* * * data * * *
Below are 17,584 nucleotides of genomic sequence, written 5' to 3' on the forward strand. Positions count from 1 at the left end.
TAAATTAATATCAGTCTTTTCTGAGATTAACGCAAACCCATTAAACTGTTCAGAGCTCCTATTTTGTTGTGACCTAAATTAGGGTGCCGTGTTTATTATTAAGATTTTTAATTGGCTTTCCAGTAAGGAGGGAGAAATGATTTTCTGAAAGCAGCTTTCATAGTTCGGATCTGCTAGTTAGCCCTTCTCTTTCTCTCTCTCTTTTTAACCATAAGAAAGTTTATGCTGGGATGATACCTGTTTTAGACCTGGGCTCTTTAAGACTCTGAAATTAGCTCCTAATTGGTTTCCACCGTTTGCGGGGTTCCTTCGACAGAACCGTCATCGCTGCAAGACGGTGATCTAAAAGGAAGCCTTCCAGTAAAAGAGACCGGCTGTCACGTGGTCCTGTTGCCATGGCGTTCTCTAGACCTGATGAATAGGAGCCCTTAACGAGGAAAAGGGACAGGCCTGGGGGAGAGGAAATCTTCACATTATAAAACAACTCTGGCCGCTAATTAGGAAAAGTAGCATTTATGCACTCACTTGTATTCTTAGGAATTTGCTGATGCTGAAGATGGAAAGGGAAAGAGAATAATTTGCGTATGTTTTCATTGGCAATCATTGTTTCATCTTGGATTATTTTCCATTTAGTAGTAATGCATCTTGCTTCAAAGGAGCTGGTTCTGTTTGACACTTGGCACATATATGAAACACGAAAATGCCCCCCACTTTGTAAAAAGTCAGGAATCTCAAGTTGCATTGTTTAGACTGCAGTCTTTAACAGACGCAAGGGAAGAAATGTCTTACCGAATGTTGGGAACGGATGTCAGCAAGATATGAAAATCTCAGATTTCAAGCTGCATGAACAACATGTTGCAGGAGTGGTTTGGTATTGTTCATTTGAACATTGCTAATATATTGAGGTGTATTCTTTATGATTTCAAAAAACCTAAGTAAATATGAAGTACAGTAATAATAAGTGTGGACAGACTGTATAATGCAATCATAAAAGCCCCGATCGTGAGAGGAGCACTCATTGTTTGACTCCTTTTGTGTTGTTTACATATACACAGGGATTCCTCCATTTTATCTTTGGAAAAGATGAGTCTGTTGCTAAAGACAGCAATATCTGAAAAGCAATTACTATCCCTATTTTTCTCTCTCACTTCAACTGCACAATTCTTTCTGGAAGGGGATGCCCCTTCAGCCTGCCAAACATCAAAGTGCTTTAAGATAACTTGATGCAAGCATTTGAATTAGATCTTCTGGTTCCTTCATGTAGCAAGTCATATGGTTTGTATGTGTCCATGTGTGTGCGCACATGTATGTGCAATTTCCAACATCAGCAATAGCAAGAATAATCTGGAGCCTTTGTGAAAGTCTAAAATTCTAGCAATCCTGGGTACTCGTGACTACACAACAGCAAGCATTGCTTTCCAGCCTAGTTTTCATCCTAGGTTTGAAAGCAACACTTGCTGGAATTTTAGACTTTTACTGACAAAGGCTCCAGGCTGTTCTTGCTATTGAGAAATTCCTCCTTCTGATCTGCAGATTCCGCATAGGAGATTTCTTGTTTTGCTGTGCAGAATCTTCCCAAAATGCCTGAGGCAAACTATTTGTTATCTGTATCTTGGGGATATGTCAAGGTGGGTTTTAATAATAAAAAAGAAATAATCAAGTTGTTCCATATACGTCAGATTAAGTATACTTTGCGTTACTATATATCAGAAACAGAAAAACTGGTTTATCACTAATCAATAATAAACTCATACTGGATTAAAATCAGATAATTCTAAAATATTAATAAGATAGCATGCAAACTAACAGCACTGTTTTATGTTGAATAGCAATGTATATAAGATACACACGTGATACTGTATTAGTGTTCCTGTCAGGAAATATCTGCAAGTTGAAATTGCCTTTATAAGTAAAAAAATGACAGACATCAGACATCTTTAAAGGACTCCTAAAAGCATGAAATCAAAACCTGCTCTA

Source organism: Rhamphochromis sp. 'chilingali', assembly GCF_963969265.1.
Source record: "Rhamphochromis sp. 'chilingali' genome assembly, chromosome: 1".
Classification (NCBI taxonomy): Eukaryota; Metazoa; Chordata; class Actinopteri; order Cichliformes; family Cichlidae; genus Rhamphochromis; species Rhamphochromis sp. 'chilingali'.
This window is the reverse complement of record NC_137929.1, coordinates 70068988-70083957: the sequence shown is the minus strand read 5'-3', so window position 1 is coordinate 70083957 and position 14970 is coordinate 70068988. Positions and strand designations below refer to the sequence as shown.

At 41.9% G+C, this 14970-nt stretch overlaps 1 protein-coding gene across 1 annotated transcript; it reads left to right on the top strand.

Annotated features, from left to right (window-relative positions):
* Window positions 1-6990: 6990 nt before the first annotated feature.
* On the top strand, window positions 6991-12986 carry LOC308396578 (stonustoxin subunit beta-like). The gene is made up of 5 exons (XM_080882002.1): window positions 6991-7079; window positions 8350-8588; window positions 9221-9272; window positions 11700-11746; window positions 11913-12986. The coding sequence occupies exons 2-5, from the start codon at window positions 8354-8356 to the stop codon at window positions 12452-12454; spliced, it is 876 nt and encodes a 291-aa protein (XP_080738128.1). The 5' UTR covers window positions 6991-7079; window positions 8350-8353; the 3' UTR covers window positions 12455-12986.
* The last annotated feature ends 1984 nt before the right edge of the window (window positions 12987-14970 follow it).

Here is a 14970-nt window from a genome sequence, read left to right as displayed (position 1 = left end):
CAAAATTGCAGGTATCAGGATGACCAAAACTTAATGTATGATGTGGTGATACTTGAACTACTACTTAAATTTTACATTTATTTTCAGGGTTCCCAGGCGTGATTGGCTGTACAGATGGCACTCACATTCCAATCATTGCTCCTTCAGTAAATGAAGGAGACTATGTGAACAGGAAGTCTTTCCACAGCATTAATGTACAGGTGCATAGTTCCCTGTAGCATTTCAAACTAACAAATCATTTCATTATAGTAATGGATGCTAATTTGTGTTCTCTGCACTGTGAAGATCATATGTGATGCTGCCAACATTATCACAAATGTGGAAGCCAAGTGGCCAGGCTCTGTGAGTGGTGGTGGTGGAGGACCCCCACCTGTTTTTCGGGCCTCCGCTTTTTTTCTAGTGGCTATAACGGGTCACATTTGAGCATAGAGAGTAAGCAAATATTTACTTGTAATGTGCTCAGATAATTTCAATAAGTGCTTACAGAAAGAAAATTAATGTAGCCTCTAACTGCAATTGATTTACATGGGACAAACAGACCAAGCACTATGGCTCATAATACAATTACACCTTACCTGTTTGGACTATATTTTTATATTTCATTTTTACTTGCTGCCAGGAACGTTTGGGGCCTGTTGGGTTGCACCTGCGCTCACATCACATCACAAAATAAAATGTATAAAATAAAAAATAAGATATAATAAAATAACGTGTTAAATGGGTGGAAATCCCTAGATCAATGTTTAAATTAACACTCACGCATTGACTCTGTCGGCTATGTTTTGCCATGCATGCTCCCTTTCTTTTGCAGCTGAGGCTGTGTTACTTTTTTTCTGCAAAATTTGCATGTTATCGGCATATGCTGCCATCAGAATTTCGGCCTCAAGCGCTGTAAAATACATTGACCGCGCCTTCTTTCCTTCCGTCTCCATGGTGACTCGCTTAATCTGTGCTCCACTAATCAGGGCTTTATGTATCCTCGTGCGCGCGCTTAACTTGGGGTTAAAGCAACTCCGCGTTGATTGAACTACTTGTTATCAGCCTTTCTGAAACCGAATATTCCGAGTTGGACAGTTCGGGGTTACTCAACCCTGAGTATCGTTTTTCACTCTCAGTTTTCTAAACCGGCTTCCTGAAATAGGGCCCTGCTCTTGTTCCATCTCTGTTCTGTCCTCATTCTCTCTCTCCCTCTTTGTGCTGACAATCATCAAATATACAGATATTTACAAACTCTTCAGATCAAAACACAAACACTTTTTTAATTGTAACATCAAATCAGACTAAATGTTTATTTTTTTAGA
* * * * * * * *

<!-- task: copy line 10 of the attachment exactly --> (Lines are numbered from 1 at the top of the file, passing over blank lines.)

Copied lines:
* On the top strand, window positions 6991-12986 carry LOC308396578 (stonustoxin subunit beta-like). The gene is made up of 5 exons (XM_080882002.1): window positions 6991-7079; window positions 8350-8588; window positions 9221-9272; window positions 11700-11746; window positions 11913-12986. The coding sequence occupies exons 2-5, from the start codon at window positions 8354-8356 to the stop codon at window positions 12452-12454; spliced, it is 876 nt and encodes a 291-aa protein (XP_080738128.1). The 5' UTR covers window positions 6991-7079; window positions 8350-8353; the 3' UTR covers window positions 12455-12986.